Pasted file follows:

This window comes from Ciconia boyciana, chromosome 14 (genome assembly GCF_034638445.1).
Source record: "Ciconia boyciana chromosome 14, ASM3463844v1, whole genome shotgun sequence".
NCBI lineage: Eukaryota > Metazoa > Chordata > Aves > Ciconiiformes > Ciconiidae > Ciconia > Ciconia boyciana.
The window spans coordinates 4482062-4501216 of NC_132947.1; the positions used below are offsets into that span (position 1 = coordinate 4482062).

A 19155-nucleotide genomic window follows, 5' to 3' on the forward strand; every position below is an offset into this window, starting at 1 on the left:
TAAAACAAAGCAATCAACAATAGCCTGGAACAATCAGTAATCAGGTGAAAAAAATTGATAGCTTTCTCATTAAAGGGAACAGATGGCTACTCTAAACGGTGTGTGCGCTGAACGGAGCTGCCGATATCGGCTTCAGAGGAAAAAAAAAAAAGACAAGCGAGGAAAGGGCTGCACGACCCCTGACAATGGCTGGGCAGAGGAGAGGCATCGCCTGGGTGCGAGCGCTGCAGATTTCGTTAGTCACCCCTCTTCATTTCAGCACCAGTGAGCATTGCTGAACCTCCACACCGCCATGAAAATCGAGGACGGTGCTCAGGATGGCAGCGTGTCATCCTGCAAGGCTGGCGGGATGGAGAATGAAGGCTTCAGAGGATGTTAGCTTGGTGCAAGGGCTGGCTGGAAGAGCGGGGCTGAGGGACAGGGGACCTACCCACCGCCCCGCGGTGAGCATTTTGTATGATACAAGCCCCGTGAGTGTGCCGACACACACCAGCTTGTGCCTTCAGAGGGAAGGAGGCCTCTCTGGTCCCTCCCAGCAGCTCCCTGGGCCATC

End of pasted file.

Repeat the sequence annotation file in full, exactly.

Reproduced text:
This window comes from Ciconia boyciana, chromosome 14 (genome assembly GCF_034638445.1).
Source record: "Ciconia boyciana chromosome 14, ASM3463844v1, whole genome shotgun sequence".
NCBI lineage: Eukaryota > Metazoa > Chordata > Aves > Ciconiiformes > Ciconiidae > Ciconia > Ciconia boyciana.
The window spans coordinates 4482062-4501216 of NC_132947.1; the positions used below are offsets into that span (position 1 = coordinate 4482062).

A 19155-nucleotide genomic window follows, 5' to 3' on the forward strand; every position below is an offset into this window, starting at 1 on the left:
TAAAACAAAGCAATCAACAATAGCCTGGAACAATCAGTAATCAGGTGAAAAAAATTGATAGCTTTCTCATTAAAGGGAACAGATGGCTACTCTAAACGGTGTGTGCGCTGAACGGAGCTGCCGATATCGGCTTCAGAGGAAAAAAAAAAAAGACAAGCGAGGAAAGGGCTGCACGACCCCTGACAATGGCTGGGCAGAGGAGAGGCATCGCCTGGGTGCGAGCGCTGCAGATTTCGTTAGTCACCCCTCTTCATTTCAGCACCAGTGAGCATTGCTGAACCTCCACACCGCCATGAAAATCGAGGACGGTGCTCAGGATGGCAGCGTGTCATCCTGCAAGGCTGGCGGGATGGAGAATGAAGGCTTCAGAGGATGTTAGCTTGGTGCAAGGGCTGGCTGGAAGAGCGGGGCTGAGGGACAGGGGACCTACCCACCGCCCCGCGGTGAGCATTTTGTATGATACAAGCCCCGTGAGTGTGCCGACACACACCAGCTTGTGCCTTCAGAGGGAAGGAGGCCTCTCTGGTCCCTCCCAGCAGCTCCCTGGGCCATC